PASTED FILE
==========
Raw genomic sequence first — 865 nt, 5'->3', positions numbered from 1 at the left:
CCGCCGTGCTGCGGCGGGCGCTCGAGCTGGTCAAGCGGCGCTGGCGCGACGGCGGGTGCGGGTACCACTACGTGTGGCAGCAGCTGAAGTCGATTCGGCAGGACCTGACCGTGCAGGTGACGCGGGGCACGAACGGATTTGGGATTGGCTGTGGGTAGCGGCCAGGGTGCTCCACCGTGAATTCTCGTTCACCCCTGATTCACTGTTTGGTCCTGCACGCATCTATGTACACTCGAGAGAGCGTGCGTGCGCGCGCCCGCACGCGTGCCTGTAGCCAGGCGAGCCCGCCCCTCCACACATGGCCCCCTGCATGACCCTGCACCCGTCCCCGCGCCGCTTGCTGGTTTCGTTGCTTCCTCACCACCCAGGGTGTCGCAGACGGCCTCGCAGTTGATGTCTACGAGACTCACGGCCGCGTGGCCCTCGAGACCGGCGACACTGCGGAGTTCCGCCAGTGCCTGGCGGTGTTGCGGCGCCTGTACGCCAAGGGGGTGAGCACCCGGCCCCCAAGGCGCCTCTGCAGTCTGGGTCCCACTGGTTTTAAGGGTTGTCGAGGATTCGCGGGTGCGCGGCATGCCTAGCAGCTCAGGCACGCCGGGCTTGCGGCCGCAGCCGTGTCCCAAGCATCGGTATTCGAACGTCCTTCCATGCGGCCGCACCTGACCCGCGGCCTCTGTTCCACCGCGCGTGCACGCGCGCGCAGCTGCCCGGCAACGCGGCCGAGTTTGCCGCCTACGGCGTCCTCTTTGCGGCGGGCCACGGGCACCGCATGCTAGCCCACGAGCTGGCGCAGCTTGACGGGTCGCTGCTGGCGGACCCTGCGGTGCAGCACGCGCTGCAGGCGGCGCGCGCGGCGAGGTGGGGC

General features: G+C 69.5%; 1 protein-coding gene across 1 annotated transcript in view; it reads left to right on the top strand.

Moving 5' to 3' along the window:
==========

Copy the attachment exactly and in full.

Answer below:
Raw genomic sequence first — 865 nt, 5'->3', positions numbered from 1 at the left:
CCGCCGTGCTGCGGCGGGCGCTCGAGCTGGTCAAGCGGCGCTGGCGCGACGGCGGGTGCGGGTACCACTACGTGTGGCAGCAGCTGAAGTCGATTCGGCAGGACCTGACCGTGCAGGTGACGCGGGGCACGAACGGATTTGGGATTGGCTGTGGGTAGCGGCCAGGGTGCTCCACCGTGAATTCTCGTTCACCCCTGATTCACTGTTTGGTCCTGCACGCATCTATGTACACTCGAGAGAGCGTGCGTGCGCGCGCCCGCACGCGTGCCTGTAGCCAGGCGAGCCCGCCCCTCCACACATGGCCCCCTGCATGACCCTGCACCCGTCCCCGCGCCGCTTGCTGGTTTCGTTGCTTCCTCACCACCCAGGGTGTCGCAGACGGCCTCGCAGTTGATGTCTACGAGACTCACGGCCGCGTGGCCCTCGAGACCGGCGACACTGCGGAGTTCCGCCAGTGCCTGGCGGTGTTGCGGCGCCTGTACGCCAAGGGGGTGAGCACCCGGCCCCCAAGGCGCCTCTGCAGTCTGGGTCCCACTGGTTTTAAGGGTTGTCGAGGATTCGCGGGTGCGCGGCATGCCTAGCAGCTCAGGCACGCCGGGCTTGCGGCCGCAGCCGTGTCCCAAGCATCGGTATTCGAACGTCCTTCCATGCGGCCGCACCTGACCCGCGGCCTCTGTTCCACCGCGCGTGCACGCGCGCGCAGCTGCCCGGCAACGCGGCCGAGTTTGCCGCCTACGGCGTCCTCTTTGCGGCGGGCCACGGGCACCGCATGCTAGCCCACGAGCTGGCGCAGCTTGACGGGTCGCTGCTGGCGGACCCTGCGGTGCAGCACGCGCTGCAGGCGGCGCGCGCGGCGAGGTGGGGC

General features: G+C 69.5%; 1 protein-coding gene across 1 annotated transcript in view; it reads left to right on the top strand.

Moving 5' to 3' along the window: